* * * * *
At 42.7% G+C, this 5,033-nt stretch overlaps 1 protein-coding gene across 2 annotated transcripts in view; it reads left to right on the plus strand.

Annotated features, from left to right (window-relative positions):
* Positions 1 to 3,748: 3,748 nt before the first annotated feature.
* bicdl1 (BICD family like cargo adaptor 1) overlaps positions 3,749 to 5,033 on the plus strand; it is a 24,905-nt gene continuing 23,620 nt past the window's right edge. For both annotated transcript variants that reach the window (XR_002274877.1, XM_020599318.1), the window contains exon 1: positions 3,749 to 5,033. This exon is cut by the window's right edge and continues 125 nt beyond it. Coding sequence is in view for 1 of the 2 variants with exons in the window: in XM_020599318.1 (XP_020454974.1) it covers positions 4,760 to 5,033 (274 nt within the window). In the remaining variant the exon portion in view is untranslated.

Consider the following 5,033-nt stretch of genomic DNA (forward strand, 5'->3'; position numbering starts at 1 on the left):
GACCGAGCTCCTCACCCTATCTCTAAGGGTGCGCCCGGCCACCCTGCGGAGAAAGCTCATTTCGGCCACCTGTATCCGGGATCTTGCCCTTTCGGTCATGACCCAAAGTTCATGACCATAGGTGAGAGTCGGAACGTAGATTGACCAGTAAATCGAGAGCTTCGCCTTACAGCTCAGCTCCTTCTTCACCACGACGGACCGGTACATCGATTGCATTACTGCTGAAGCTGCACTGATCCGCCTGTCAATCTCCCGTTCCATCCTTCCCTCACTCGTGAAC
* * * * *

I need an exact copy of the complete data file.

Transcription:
At 42.7% G+C, this 5,033-nt stretch overlaps 1 protein-coding gene across 2 annotated transcripts in view; it reads left to right on the plus strand.

Annotated features, from left to right (window-relative positions):
* Positions 1 to 3,748: 3,748 nt before the first annotated feature.
* bicdl1 (BICD family like cargo adaptor 1) overlaps positions 3,749 to 5,033 on the plus strand; it is a 24,905-nt gene continuing 23,620 nt past the window's right edge. For both annotated transcript variants that reach the window (XR_002274877.1, XM_020599318.1), the window contains exon 1: positions 3,749 to 5,033. This exon is cut by the window's right edge and continues 125 nt beyond it. Coding sequence is in view for 1 of the 2 variants with exons in the window: in XM_020599318.1 (XP_020454974.1) it covers positions 4,760 to 5,033 (274 nt within the window). In the remaining variant the exon portion in view is untranslated.

Consider the following 5,033-nt stretch of genomic DNA (forward strand, 5'->3'; position numbering starts at 1 on the left):
GACCGAGCTCCTCACCCTATCTCTAAGGGTGCGCCCGGCCACCCTGCGGAGAAAGCTCATTTCGGCCACCTGTATCCGGGATCTTGCCCTTTCGGTCATGACCCAAAGTTCATGACCATAGGTGAGAGTCGGAACGTAGATTGACCAGTAAATCGAGAGCTTCGCCTTACAGCTCAGCTCCTTCTTCACCACGACGGACCGGTACATCGATTGCATTACTGCTGAAGCTGCACTGATCCGCCTGTCAATCTCCCGTTCCATCCTTCCCTCACTCGTGAAC